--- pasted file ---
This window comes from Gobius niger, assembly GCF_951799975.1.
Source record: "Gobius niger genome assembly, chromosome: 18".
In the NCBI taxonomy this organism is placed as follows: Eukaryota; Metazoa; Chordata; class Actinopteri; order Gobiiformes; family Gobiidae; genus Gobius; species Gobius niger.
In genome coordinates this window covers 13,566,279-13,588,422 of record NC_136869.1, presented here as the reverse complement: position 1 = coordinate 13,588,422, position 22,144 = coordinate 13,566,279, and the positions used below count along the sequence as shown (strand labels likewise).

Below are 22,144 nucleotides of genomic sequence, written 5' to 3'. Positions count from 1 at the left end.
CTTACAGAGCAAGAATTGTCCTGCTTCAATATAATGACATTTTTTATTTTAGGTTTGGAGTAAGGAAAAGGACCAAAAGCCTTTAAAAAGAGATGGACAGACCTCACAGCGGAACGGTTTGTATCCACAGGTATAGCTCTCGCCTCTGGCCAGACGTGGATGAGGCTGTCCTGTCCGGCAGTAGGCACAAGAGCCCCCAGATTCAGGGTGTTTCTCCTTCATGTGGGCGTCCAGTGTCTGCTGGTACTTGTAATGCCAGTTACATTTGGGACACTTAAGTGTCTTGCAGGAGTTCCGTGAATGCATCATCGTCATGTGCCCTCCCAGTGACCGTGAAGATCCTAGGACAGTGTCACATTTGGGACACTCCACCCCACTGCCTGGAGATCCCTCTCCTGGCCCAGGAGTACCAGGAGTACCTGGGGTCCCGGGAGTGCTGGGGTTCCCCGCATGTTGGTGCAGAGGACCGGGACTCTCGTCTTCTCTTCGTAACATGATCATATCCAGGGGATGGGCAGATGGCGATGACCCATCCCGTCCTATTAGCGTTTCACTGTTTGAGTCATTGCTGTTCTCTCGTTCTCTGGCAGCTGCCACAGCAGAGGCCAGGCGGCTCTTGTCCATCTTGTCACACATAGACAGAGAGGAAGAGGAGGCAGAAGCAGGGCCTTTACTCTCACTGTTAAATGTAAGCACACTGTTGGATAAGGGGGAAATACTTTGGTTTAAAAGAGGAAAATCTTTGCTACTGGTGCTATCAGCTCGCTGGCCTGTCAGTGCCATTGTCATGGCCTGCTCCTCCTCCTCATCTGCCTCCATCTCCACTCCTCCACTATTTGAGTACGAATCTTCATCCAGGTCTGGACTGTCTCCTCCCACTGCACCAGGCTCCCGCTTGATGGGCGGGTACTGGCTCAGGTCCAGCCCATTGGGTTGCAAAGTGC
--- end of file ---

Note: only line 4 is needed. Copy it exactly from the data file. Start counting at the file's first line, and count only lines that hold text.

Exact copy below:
In genome coordinates this window covers 13,566,279-13,588,422 of record NC_136869.1, presented here as the reverse complement: position 1 = coordinate 13,588,422, position 22,144 = coordinate 13,566,279, and the positions used below count along the sequence as shown (strand labels likewise).